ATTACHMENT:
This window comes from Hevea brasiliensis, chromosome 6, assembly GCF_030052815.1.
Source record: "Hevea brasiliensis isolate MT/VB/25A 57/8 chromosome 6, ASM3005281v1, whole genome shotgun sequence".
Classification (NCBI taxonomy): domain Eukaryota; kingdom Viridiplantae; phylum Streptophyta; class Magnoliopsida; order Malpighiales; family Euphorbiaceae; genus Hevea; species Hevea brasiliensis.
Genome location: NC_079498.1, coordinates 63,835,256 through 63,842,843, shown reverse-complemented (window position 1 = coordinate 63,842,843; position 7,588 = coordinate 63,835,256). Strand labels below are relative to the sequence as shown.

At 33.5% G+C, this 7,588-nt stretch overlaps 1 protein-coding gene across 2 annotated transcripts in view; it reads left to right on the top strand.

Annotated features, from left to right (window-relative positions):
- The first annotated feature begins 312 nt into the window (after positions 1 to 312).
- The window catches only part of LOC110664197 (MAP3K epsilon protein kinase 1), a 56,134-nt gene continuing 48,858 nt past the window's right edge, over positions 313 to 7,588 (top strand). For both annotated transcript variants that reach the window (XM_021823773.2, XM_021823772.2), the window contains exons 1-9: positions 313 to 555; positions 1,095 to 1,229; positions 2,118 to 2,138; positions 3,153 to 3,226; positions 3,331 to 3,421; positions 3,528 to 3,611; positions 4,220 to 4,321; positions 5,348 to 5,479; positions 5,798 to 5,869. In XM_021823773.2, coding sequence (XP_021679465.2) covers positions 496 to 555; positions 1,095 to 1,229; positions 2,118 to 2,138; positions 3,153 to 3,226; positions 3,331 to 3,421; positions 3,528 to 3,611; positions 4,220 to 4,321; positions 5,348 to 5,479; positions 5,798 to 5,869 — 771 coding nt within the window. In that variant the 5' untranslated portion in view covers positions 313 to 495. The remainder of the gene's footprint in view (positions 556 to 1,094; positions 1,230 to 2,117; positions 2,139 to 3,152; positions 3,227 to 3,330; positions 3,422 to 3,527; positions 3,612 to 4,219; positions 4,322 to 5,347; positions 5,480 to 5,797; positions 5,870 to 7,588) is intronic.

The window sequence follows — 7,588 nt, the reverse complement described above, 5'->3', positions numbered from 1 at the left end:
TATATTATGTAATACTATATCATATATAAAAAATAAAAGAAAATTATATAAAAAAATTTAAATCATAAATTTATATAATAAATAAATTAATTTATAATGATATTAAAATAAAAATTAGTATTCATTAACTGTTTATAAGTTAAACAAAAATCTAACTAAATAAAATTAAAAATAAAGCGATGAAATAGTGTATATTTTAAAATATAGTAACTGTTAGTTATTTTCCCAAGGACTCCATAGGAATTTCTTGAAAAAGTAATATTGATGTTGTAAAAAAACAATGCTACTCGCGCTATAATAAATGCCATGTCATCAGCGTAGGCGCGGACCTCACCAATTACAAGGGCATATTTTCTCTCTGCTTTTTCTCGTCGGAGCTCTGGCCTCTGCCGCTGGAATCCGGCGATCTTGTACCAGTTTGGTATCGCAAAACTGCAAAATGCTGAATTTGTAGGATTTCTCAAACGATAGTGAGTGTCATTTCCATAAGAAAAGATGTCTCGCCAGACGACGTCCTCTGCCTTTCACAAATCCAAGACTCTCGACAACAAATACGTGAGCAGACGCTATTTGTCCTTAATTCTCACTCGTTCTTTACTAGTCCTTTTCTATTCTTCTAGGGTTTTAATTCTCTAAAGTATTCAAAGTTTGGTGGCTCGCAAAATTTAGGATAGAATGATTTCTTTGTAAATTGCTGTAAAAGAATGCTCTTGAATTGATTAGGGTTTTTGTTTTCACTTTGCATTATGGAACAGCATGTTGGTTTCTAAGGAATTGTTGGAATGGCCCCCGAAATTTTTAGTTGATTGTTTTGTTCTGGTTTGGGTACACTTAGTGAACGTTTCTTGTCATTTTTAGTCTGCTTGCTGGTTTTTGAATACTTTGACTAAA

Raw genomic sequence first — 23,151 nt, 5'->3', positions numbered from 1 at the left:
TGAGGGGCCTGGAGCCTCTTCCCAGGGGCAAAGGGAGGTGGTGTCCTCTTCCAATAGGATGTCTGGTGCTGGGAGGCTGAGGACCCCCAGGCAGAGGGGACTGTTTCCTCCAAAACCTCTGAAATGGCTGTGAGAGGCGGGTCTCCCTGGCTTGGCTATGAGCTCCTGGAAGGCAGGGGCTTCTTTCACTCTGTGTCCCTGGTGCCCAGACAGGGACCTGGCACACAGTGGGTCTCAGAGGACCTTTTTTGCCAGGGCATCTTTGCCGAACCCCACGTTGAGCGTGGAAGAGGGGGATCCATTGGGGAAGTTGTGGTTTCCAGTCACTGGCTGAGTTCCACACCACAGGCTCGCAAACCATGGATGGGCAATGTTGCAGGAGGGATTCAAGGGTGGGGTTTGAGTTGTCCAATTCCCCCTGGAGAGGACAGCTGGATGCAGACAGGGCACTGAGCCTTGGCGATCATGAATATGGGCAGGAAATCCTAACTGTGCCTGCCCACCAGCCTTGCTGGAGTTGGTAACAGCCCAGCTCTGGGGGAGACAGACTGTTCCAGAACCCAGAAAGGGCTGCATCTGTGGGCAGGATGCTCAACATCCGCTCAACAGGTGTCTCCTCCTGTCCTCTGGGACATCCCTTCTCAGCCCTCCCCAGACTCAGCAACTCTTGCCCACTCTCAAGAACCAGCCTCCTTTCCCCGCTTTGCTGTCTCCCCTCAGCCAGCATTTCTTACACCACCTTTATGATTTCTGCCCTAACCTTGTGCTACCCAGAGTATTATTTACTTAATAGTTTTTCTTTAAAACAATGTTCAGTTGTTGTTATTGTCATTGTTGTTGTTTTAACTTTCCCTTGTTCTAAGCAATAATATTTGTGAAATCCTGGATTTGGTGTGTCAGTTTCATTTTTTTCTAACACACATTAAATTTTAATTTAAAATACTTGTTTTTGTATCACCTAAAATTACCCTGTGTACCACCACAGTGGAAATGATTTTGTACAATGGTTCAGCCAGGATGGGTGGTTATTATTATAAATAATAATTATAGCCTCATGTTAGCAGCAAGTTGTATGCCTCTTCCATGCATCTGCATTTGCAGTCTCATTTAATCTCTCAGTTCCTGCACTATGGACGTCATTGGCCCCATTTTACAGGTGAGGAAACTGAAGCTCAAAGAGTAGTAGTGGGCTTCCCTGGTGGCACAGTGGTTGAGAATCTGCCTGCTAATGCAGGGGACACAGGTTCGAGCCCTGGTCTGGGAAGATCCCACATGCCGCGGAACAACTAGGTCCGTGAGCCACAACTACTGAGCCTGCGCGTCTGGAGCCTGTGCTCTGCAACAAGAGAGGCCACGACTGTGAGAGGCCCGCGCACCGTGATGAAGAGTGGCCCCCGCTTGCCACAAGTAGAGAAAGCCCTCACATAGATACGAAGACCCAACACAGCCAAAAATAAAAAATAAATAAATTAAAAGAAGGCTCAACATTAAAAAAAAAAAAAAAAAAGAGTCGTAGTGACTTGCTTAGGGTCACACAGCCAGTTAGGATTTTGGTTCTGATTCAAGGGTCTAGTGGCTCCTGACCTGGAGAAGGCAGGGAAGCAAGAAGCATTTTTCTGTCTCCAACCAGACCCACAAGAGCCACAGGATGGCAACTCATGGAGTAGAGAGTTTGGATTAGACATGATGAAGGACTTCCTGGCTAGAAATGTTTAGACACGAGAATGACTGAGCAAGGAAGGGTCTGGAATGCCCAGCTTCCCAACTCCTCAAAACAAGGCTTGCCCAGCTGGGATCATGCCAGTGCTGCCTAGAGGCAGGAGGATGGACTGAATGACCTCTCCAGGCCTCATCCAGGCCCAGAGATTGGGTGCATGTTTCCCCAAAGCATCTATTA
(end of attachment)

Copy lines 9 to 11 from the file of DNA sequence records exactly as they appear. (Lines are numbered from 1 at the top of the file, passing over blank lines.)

The window sequence follows — 7,588 nt, the reverse complement described above, 5'->3', positions numbered from 1 at the left end:
TATATTATGTAATACTATATCATATATAAAAAATAAAAGAAAATTATATAAAAAAATTTAAATCATAAATTTATATAATAAATAAATTAATTTATAATGATATTAAAATAAAAATTAGTATTCATTAACTGTTTATAAGTTAAACAAAAATCTAACTAAATAAAATTAAAAATAAAGCGATGAAATAGTGTATATTTTAAAATATAGTAACTGTTAGTTATTTTCCCAAGGACTCCATAGGAATTTCTTGAAAAAGTAATATTGATGTTGTAAAAAAACAATGCTACTCGCGCTATAATAAATGCCATGTCATCAGCGTAGGCGCGGACCTCACCAATTACAAGGGCATATTTTCTCTCTGCTTTTTCTCGTCGGAGCTCTGGCCTCTGCCGCTGGAATCCGGCGATCTTGTACCAGTTTGGTATCGCAAAACTGCAAAATGCTGAATTTGTAGGATTTCTCAAACGATAGTGAGTGTCATTTCCATAAGAAAAGATGTCTCGCCAGACGACGTCCTCTGCCTTTCACAAATCCAAGACTCTCGACAACAAATACGTGAGCAGACGCTATTTGTCCTTAATTCTCACTCGTTCTTTACTAGTCCTTTTCTATTCTTCTAGGGTTTTAATTCTCTAAAGTATTCAAAGTTTGGTGGCTCGCAAAATTTAGGATAGAATGATTTCTTTGTAAATTGCTGTAAAAGAATGCTCTTGAATTGATTAGGGTTTTTGTTTTCACTTTGCATTATGGAACAGCATGTTGGTTTCTAAGGAATTGTTGGAATGGCCCCCGAAATTTTTAGTTGATTGTTTTGTTCTGGTTTGGGTACACTTAGTGAACGTTTCTTGTCATTTTTAGTCTGCTTGCTGGTTTTTGAATACTTTGACTAAA

Raw genomic sequence first — 23,151 nt, 5'->3', positions numbered from 1 at the left: